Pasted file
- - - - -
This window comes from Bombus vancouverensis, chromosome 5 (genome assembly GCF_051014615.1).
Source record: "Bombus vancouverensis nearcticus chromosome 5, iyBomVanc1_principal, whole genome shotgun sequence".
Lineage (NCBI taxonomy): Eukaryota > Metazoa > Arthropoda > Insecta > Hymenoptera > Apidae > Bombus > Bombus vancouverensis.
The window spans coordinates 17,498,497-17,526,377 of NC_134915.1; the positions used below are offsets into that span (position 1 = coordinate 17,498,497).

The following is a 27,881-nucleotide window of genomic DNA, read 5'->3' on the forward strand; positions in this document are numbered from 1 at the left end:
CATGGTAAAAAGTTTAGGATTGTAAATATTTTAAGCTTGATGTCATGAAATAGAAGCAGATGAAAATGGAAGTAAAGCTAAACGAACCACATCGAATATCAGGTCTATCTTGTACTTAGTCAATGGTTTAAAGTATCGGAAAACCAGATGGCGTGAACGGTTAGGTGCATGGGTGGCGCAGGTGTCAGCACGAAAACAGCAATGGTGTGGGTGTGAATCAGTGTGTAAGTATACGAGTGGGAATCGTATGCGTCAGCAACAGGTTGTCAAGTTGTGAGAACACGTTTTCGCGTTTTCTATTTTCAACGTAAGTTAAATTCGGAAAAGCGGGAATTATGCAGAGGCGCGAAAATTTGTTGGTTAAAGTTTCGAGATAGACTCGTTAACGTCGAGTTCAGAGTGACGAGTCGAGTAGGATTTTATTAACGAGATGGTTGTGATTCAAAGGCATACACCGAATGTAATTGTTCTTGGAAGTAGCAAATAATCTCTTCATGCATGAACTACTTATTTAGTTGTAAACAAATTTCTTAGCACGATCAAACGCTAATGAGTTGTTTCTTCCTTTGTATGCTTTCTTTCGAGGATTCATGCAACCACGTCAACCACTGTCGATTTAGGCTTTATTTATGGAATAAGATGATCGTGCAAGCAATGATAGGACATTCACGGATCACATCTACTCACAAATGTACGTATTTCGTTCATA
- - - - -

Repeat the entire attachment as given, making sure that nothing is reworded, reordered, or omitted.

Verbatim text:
This window comes from Bombus vancouverensis, chromosome 5 (genome assembly GCF_051014615.1).
Source record: "Bombus vancouverensis nearcticus chromosome 5, iyBomVanc1_principal, whole genome shotgun sequence".
Lineage (NCBI taxonomy): Eukaryota > Metazoa > Arthropoda > Insecta > Hymenoptera > Apidae > Bombus > Bombus vancouverensis.
The window spans coordinates 17,498,497-17,526,377 of NC_134915.1; the positions used below are offsets into that span (position 1 = coordinate 17,498,497).

The following is a 27,881-nucleotide window of genomic DNA, read 5'->3' on the forward strand; positions in this document are numbered from 1 at the left end:
CATGGTAAAAAGTTTAGGATTGTAAATATTTTAAGCTTGATGTCATGAAATAGAAGCAGATGAAAATGGAAGTAAAGCTAAACGAACCACATCGAATATCAGGTCTATCTTGTACTTAGTCAATGGTTTAAAGTATCGGAAAACCAGATGGCGTGAACGGTTAGGTGCATGGGTGGCGCAGGTGTCAGCACGAAAACAGCAATGGTGTGGGTGTGAATCAGTGTGTAAGTATACGAGTGGGAATCGTATGCGTCAGCAACAGGTTGTCAAGTTGTGAGAACACGTTTTCGCGTTTTCTATTTTCAACGTAAGTTAAATTCGGAAAAGCGGGAATTATGCAGAGGCGCGAAAATTTGTTGGTTAAAGTTTCGAGATAGACTCGTTAACGTCGAGTTCAGAGTGACGAGTCGAGTAGGATTTTATTAACGAGATGGTTGTGATTCAAAGGCATACACCGAATGTAATTGTTCTTGGAAGTAGCAAATAATCTCTTCATGCATGAACTACTTATTTAGTTGTAAACAAATTTCTTAGCACGATCAAACGCTAATGAGTTGTTTCTTCCTTTGTATGCTTTCTTTCGAGGATTCATGCAACCACGTCAACCACTGTCGATTTAGGCTTTATTTATGGAATAAGATGATCGTGCAAGCAATGATAGGACATTCACGGATCACATCTACTCACAAATGTACGTATTTCGTTCATA